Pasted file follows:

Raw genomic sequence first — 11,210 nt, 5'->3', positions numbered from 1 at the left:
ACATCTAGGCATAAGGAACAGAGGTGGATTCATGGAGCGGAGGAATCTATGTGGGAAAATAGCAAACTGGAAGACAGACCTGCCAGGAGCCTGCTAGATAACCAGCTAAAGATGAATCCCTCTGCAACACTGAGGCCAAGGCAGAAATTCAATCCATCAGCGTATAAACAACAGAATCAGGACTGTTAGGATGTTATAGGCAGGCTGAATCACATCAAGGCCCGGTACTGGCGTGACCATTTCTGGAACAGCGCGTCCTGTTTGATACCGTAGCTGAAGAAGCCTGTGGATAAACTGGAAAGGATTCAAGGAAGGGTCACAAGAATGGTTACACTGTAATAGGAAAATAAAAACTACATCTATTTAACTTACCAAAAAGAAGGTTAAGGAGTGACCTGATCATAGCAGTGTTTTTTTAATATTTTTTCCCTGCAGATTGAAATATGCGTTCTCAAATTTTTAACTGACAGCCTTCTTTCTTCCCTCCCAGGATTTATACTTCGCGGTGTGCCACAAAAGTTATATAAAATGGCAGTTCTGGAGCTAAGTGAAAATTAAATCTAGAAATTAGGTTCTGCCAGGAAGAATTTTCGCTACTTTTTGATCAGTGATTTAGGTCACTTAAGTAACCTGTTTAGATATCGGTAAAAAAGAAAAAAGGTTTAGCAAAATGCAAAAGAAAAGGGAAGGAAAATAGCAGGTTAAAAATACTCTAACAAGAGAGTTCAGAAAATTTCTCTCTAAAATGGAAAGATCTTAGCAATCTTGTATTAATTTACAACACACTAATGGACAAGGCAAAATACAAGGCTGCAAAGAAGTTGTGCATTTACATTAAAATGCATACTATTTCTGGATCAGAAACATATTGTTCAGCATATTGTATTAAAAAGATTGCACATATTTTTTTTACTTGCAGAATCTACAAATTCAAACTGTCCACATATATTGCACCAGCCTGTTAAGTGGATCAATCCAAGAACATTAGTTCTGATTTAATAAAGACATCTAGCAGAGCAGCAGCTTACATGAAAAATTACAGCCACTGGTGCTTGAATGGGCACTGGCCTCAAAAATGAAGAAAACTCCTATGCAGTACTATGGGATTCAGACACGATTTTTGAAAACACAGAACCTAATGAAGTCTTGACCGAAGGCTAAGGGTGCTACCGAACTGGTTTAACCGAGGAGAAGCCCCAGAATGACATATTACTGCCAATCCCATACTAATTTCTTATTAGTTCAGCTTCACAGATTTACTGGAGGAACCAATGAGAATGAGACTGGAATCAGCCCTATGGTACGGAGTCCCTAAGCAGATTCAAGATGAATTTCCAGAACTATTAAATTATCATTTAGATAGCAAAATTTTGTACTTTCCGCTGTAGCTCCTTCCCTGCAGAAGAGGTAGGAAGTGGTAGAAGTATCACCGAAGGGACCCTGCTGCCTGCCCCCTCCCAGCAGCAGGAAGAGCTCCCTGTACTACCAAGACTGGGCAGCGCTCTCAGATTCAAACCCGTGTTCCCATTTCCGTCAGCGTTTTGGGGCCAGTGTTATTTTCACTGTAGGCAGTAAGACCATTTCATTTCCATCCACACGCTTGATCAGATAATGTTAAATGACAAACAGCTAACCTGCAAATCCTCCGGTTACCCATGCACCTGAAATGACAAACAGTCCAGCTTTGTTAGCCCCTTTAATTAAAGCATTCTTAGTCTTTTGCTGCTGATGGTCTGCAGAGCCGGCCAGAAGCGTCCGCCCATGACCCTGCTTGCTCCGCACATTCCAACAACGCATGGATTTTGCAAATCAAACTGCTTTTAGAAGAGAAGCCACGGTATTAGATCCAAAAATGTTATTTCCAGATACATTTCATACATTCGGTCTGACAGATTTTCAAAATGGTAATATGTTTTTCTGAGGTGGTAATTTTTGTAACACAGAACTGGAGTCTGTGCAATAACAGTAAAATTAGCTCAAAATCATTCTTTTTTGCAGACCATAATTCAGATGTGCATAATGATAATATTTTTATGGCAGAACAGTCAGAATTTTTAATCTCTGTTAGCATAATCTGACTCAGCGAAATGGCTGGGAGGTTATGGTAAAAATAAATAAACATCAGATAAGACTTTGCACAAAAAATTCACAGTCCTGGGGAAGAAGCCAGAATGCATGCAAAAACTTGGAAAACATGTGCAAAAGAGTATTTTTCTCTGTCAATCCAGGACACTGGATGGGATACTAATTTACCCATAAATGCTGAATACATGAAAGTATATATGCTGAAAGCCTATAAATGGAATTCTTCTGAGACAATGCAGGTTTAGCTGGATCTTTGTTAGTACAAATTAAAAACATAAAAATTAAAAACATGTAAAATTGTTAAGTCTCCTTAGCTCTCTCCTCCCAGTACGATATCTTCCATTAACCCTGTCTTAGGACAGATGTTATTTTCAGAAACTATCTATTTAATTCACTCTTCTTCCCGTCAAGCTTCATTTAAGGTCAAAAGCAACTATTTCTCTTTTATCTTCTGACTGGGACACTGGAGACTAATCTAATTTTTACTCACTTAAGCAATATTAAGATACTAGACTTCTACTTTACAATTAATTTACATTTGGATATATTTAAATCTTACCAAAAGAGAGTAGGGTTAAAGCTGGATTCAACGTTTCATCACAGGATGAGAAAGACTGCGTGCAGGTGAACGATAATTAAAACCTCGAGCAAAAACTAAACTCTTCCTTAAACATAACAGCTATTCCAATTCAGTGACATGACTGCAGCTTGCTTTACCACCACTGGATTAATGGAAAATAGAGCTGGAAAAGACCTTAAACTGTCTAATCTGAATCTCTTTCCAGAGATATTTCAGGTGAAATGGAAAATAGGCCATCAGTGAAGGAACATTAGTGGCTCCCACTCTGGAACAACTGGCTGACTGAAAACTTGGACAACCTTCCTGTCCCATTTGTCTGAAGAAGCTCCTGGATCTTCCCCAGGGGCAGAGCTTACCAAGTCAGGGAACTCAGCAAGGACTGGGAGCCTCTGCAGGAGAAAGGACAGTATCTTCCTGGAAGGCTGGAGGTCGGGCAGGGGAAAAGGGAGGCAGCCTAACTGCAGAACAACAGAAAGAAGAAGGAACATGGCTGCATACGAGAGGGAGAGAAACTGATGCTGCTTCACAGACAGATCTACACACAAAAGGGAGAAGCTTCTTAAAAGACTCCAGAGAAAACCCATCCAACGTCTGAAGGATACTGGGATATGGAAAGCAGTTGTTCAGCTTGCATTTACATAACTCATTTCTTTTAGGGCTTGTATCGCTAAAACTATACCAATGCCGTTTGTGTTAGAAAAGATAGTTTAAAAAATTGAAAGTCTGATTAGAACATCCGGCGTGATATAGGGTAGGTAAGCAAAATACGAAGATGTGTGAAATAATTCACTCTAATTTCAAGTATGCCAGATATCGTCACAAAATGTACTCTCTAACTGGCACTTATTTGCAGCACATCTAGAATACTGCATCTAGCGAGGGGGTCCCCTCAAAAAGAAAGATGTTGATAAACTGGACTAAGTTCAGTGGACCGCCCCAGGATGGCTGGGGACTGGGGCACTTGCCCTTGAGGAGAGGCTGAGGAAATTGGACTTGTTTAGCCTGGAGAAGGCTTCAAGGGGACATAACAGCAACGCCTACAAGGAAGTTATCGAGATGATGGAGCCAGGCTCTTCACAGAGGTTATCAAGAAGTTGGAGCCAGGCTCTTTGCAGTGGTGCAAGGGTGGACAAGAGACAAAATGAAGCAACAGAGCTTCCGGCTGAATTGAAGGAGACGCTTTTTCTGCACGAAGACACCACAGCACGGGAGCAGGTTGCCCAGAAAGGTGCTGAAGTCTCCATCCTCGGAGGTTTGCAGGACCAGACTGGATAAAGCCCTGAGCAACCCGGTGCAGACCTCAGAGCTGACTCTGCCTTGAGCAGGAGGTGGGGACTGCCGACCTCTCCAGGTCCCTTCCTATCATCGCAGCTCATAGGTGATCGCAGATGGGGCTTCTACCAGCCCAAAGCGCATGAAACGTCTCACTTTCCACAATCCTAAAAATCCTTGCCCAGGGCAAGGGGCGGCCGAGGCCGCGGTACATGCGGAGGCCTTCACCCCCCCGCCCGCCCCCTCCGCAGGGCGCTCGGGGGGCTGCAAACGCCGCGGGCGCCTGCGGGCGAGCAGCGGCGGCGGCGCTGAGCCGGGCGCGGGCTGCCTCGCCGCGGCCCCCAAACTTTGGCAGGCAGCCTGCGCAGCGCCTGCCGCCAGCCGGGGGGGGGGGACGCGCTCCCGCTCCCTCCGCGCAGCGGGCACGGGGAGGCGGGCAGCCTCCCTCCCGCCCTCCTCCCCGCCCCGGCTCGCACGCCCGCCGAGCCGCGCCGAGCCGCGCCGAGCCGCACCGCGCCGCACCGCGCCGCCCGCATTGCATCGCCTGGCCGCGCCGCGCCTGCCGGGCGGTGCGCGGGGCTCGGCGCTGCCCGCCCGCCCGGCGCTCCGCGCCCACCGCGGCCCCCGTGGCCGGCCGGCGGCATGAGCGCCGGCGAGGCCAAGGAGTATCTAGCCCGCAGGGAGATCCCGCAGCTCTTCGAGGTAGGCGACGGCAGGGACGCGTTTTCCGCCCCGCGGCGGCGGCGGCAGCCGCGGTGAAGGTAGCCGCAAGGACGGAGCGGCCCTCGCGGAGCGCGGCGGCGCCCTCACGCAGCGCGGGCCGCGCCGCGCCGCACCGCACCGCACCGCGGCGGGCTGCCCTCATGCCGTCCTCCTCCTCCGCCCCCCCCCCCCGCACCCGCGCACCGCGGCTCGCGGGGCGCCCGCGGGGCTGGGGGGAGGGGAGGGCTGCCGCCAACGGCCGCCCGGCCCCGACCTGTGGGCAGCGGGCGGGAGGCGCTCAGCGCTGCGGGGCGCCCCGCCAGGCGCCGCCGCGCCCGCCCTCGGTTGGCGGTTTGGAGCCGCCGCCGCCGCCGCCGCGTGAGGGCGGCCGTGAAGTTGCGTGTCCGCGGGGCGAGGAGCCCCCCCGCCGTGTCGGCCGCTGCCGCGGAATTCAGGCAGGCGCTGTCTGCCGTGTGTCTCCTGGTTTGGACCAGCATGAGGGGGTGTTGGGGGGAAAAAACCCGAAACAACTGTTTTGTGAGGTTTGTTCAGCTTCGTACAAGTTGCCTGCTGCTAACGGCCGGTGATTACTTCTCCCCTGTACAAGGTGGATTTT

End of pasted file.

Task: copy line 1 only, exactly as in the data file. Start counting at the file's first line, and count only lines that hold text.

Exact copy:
Raw genomic sequence first — 11,210 nt, 5'->3', positions numbered from 1 at the left: